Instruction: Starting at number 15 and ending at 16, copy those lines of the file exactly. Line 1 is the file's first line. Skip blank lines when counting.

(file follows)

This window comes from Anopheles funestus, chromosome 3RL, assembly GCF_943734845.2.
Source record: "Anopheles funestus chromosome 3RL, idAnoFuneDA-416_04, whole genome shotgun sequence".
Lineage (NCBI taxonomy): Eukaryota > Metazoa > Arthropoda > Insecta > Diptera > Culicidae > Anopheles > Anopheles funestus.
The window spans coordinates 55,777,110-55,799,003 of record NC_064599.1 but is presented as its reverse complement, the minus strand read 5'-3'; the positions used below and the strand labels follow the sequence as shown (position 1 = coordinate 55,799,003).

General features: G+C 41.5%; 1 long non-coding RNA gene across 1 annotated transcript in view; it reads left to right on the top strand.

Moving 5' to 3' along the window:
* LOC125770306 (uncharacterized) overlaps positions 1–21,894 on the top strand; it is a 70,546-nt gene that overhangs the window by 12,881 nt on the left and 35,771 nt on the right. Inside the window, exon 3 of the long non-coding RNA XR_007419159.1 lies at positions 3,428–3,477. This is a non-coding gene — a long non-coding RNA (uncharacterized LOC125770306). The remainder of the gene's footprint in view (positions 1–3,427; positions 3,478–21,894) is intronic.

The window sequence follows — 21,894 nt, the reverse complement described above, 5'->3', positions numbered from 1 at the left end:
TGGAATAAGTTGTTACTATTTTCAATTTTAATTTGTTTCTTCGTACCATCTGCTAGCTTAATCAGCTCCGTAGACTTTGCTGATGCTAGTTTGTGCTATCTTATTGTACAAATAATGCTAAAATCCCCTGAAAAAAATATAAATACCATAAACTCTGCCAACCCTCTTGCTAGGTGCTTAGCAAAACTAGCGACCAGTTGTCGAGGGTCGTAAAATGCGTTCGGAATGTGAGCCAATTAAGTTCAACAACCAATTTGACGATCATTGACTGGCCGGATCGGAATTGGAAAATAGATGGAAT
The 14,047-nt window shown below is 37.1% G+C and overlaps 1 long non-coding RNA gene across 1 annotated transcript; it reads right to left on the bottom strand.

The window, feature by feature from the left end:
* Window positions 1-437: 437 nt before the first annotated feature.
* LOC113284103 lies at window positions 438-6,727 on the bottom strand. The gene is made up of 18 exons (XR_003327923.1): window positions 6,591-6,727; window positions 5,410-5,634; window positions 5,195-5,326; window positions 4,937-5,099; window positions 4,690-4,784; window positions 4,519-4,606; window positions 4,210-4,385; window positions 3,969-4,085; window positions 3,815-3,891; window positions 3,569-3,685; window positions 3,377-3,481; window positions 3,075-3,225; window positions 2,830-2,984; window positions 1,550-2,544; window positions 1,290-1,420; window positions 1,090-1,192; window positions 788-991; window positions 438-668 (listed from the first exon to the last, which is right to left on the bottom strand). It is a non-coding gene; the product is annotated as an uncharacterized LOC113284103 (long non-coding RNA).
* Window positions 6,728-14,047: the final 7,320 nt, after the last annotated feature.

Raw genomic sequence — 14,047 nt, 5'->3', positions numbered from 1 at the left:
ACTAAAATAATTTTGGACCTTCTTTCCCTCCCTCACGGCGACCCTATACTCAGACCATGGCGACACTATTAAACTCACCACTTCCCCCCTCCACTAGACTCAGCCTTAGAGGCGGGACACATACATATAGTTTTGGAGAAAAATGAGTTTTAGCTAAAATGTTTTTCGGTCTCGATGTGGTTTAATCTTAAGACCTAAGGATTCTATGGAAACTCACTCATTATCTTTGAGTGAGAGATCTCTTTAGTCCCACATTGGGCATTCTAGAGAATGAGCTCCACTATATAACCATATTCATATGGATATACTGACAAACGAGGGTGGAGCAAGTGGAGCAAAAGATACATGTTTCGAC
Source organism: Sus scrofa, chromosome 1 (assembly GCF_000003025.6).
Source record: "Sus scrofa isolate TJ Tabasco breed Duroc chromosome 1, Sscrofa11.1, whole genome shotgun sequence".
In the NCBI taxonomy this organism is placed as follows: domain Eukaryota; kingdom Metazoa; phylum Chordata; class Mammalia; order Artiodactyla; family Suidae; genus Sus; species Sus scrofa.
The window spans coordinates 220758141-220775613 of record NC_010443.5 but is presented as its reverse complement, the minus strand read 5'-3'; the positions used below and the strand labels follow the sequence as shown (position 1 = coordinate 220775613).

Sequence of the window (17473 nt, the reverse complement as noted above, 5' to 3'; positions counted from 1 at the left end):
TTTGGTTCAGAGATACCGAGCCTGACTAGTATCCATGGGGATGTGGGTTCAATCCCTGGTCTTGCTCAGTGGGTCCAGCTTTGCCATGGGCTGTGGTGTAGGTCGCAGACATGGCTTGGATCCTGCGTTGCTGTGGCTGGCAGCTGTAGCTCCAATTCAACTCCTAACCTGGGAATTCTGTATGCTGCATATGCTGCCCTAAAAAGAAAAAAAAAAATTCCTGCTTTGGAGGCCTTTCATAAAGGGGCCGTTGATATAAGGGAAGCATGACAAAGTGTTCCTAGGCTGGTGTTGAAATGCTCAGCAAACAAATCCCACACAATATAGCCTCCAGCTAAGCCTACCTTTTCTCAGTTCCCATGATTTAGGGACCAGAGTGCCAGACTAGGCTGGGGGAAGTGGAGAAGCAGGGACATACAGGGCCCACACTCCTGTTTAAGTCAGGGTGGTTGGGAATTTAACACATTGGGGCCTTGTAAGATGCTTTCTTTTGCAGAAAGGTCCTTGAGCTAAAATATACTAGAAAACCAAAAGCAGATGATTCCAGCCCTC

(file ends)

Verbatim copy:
Raw genomic sequence — 14,047 nt, 5'->3', positions numbered from 1 at the left:
ACTAAAATAATTTTGGACCTTCTTTCCCTCCCTCACGGCGACCCTATACTCAGACCATGGCGACACTATTAAACTCACCACTTCCCCCCTCCACTAGACTCAGCCTTAGAGGCGGGACACATACATATAGTTTTGGAGAAAAATGAGTTTTAGCTAAAATGTTTTTCGGTCTCGATGTGGTTTAATCTTAAGACCTAAGGATTCTATGGAAACTCACTCATTATCTTTGAGTGAGAGATCTCTTTAGTCCCACATTGGGCATTCTAGAGAATGAGCTCCACTATATAACCATATTCATATGGATATACTGACAAACGAGGGTGGAGCAAGTGGAGCAAAAGATACATGTTTCGAC